Wednesday, December 2, 2009

Costa Rica!

Last week I took a vacation to Costa Rica with my friend Vaibhav.  There was no race in Costa Rica.  This was not a training camp.  It was a bona fide vacation.  Highly unusual, I know, but it seemed like a good idea.

I hope to do a few more detailed posts but here is an overview with some of the greatest hits.

Volcan Arenal near La Fortuna de San Carlos

Arenla is supposedly one of the most active volcanoes in the western hemisphere.  We got foggy/couldy weather and couldn’t see the lava … plus the volcano has been a bit quiet lately after a recent earthquake.  But it was still cool to hike around an active volcano.

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We saw some howler monkeys and leafcutter ants and cows … and the howler monkeys made a lot of noise. 

This plant can hide from grazing animals by shrinking away whenever anything touches it.

Baldi Hot Springs

Some of the rivers near the volcano are naturally heated by the magma.  Baldi has a lot of artificially-heated water, but the pools and waterfalls and waterslides were still a lot of fun.

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My new Olympus Stylus Tough camera let me take all kinds of pictures and videos from the pool and the ocean with no worry about getting wet.  Check out this video that I took while going down one of the waterfalls.  It is rather dark but you sort of get the idea:

La Fortuna Waterfall

The big waterfall is about 6km from La Fortuna.  You can take a cab there for about 3000 colones ($5.50) or you can walk/hike/jog.  The road is rather rough so the cabs can’t go very fast.  You pay about $10 to enter the park and hike down to the waterfall, but it’s a pretty big waterfall with a small but choppy pool at the bottom, plus a calmer swimming hole downstream.  I tried to snap a picture of this school of fish from underwater, but the water was a bit cloudy.

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Waterfalls look a lot cooler in videos than in pictures:

I was able to swim around behind the waterfall and take a few videos from behind/underneath.

I bought coconut water from a guy on the side of the road while jogging home from the waterfall.  I had to wake him up from his nap on his hammock, but then he grabbed a coconut out of his pile and whacked it open with his machete.  500 colones.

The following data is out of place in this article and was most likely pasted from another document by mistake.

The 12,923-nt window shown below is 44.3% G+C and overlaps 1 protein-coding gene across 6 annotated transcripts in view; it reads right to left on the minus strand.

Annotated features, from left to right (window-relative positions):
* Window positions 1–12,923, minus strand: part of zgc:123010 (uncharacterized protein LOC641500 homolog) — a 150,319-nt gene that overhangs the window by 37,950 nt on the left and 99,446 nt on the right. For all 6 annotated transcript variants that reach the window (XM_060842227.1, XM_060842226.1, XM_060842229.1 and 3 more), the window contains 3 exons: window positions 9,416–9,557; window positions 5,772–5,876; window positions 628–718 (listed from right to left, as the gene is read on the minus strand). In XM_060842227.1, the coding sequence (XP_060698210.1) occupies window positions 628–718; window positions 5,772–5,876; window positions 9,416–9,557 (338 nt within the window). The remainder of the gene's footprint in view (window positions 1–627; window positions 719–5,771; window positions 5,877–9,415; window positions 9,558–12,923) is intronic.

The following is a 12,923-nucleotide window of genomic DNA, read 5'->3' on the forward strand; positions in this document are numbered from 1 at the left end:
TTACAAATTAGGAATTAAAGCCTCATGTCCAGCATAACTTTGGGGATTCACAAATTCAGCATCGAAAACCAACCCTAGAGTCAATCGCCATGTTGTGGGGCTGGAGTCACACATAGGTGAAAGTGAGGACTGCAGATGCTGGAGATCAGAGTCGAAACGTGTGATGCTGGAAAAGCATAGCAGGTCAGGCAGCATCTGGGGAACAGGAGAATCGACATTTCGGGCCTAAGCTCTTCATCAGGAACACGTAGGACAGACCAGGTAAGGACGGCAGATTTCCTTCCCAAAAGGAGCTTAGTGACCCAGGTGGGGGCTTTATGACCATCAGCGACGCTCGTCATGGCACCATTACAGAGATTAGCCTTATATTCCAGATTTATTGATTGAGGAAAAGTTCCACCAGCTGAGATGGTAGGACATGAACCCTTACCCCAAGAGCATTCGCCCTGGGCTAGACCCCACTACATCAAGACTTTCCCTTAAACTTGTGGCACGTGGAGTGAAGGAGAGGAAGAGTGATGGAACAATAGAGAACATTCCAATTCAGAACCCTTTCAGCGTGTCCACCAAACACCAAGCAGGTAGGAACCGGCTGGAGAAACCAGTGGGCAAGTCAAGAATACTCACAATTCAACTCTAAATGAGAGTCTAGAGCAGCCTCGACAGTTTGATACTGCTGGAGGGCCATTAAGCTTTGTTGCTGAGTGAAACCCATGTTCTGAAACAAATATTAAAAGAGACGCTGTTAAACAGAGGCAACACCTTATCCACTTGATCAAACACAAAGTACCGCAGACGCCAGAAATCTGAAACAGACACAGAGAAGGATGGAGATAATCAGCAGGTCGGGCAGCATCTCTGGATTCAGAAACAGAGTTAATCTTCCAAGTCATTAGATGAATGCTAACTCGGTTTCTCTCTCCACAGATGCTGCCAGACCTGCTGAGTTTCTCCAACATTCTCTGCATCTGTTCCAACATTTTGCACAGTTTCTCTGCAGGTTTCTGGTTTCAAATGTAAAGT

There are three ways to get from La Fortuna to Monteverde.  You can rent a car.  Insurance is expensive, roads can be sketchy and you don’t meet as many people.  Lame.  You can take the public bus.  This option takes about six hours as you have to backtrack to the nearest major town even though the distance between La Fortuna and Monteverde is like 30-40km. 

The most popular option is the “jeep-boat-jeep” tour.  You pay about $20-25 to take a combination of two shuttles and a boat to take the direct route.  The roads are rough but the scenery is great, and we covered the distance in two hours and fifteen minutes.

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Since we were “on a boat” in the middle of this jeep-boat-jeep journey, we had to do a bit of Lonely Island.  I’m sorry. You really shouldn’t waste your time watching this video:


Vaibhav and I visited the Santa Elena and Monteverde Cloudforest Reserves.  The “cloudforest” is a toursity name for a high-altitude rainforest that gets more moisture from clouds than from rainfall.  The mosses on the trees pull moisture out of the air.

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Part of the forest in Santa Elena was consistenly windy.  The trees don’t grow as high here because of the wind.  You can hear the wind whipping through the trees in this video.

Canopy Tour

One of the most popular tourist activities in Costa Rica seems to be the cloudforest Canopy Tours.  A few companies offer them but we were adivsed to go with the “Extremo” tour, which includes a tarzan swing, a rappel and the famous “superman-style zipline” where you are suspended in a superman position instead of the traditional sitting position.

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Here is a video of Vaibhav departing on one of the ziplines.  There were a total of 15-17 ziplines, IIRC, with the longest measuring over a kilometer.  The tarzan swing was probably to most intense of them all – you jump off of a platform and are practically in free-fall as you swing forward.  The superman zipline was also very cool – you could just about convince yourself that you were really flying high above the valley below.


Our hostel in Tamarindo had a good kitchen so we cooked a few meals and snacks there.  I’ve been wanting to learn how to cook maduros (friend plantains) so I looked up a recipe and give it a go here:

Playa Conchal

We took two local buses and two short walks to get from Tamarindo to Playa Conchal.  The beach is composed entirely of broken shells instead of sand, and the waves make a cool sound when they hit the beach.  I took a few videos and posted one of them.

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The video:


  1. nice photos! good, smart, excellent, very wise camera decision.
    i haven't seen the videos yet but i bet they are almost as awesome as if you made them on a mac!!